I honestly never thought much about angular sizes until I started doing astrophotography, and then it becomes absolutely essential and I can't imagine anything more fundamental. If you give someone the resolution for Mars, then they're stuck with just that, and have to convert it to any other object they care about… and, JWST is not primarily for solar system objects, and many cosmic objects are of unknown distance, so for those cases, we can't compute resolution in absolute distances and angular diameter is all we have.

That said, Mars covered about 18.5 arcsec during this opposition, so for the instrument quoted above, Mars would be about 540 pixels across, so a JWST pixel on Mars would be about 12.5 km wide. Ganymede would be about 50 pixels wide, with pixels roughly 100 km wide.

More relevant, that translates into pixels about 6.3 million km = 0.04 AU wide at Proxima Centauri and Alpha Centauri. That is coincidentally almost exactly the orbital radius of Proxima b, which tells you that direct observation of planets in the "habitable zone" of red dwarfs is going to be very difficult with telescopes, even in that best-case scenario. Planets in the habitable zone of sunlike stars 100 light years away would have the same angular separation from their primary as Proxima b, but there are a lot of stars closer than that, so JWST is going to give us an all-new capability for direct visual observation of exoplanets… but what can be learned from such observations is still an open question.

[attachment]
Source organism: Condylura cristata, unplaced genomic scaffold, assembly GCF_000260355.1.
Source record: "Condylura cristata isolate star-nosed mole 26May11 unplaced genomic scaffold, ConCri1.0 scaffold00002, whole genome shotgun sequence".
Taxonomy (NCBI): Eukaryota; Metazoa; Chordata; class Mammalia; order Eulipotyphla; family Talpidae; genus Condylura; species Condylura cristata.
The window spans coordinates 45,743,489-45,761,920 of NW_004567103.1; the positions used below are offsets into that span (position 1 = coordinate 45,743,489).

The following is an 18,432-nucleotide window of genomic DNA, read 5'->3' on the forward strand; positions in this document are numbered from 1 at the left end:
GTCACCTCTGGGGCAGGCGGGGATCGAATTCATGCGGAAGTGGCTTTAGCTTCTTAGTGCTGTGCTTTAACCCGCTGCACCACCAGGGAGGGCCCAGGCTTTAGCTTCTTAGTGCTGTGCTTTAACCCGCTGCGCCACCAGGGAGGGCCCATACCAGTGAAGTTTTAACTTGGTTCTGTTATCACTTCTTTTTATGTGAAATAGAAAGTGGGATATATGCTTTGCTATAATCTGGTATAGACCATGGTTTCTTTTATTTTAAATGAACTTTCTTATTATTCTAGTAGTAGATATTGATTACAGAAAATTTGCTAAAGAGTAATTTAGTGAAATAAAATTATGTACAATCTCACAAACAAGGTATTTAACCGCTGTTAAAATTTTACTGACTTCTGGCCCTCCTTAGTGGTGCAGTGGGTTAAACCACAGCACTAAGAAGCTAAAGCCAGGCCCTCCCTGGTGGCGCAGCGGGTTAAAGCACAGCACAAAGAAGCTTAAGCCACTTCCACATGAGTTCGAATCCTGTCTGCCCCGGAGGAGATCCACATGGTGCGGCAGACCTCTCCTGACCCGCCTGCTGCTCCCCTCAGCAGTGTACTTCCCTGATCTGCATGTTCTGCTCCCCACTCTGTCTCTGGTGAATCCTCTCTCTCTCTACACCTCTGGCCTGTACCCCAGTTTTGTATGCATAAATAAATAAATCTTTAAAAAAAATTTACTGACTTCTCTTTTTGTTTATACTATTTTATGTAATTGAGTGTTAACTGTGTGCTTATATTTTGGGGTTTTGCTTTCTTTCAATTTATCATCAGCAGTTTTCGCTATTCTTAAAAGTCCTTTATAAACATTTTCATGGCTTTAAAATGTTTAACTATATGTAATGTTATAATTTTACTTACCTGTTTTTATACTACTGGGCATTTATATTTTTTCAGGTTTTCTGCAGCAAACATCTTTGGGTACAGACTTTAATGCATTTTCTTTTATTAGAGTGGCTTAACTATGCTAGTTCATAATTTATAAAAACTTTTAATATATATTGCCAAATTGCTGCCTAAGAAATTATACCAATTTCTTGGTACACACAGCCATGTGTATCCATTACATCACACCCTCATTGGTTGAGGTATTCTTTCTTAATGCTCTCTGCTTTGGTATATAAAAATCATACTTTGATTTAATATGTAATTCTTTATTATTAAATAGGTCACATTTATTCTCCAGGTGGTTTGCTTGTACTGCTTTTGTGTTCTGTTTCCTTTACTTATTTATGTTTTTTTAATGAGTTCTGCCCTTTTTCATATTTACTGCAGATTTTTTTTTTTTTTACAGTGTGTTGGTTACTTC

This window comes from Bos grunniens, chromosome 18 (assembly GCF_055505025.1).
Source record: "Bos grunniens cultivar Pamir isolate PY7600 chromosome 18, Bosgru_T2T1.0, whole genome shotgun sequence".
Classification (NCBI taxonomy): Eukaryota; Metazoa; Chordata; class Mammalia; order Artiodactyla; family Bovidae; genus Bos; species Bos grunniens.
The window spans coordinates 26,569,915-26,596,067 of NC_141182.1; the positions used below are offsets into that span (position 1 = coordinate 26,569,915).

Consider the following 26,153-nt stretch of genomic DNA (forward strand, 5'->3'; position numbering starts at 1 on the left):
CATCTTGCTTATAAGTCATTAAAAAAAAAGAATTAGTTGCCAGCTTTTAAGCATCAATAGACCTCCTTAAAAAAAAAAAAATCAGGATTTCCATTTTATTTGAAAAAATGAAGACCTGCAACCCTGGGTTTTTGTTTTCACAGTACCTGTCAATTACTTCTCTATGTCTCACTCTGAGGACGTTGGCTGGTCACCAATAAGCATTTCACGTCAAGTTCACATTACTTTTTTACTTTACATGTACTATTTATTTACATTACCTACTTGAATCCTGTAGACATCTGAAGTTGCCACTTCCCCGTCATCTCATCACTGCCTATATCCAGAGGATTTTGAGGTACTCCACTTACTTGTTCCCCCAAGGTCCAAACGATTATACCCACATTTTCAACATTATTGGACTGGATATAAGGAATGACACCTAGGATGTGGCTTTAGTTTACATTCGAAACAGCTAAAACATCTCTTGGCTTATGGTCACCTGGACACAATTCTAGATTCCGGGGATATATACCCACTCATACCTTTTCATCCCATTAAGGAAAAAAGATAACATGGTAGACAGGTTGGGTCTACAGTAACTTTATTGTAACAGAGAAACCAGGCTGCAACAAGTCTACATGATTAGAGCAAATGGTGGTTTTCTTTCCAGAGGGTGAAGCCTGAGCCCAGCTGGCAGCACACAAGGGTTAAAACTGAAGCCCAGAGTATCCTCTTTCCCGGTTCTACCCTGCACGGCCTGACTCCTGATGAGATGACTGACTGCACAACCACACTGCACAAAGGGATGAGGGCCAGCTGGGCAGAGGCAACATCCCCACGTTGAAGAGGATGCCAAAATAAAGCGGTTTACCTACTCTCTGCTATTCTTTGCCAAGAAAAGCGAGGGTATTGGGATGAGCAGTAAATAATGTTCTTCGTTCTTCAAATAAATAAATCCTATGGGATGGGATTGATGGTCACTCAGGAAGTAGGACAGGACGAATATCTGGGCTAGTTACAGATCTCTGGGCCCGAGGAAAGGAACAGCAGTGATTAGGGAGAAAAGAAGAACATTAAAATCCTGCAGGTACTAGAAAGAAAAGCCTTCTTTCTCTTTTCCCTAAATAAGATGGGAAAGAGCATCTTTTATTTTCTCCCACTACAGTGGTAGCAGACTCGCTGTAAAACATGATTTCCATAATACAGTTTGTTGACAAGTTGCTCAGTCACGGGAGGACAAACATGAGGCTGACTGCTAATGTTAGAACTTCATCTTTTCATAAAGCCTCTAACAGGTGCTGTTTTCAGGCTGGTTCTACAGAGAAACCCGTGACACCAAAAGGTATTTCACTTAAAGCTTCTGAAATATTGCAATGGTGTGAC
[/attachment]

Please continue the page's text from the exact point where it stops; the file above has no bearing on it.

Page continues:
The ground-based E-ELT, however, will have much better (more than ten times better) resolution than JWST, so it will be the ace instrument for fine resolution when it comes online.

JWST is not going to be the ultimate telescope for high resolution and, while I'm sure it will make some great solar system observations, it's not designed for any such purposes. Its distinguishing characteristics will be its abilities to observe through cosmic dust, heavily red-shifted objects, and exoplanets. The first two of those address major blindspots we have – about 20% of the deep sky is hidden by the Milky Way, and lots of the "back" sides of deep sky objects are hidden by their own front sides. And cosmic structures whose light left them in the first ~500 million years after the Big Bang are going to be seen much better by JWST than anything else. For solar system objects, JWST will not be a great upgrade in sheer resolution from existing telescopes, and its resolution will within a decade be utterly blown away by new, massive telescopes on Earth.
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SteveM
post Nov 12 2016, 02:19 PM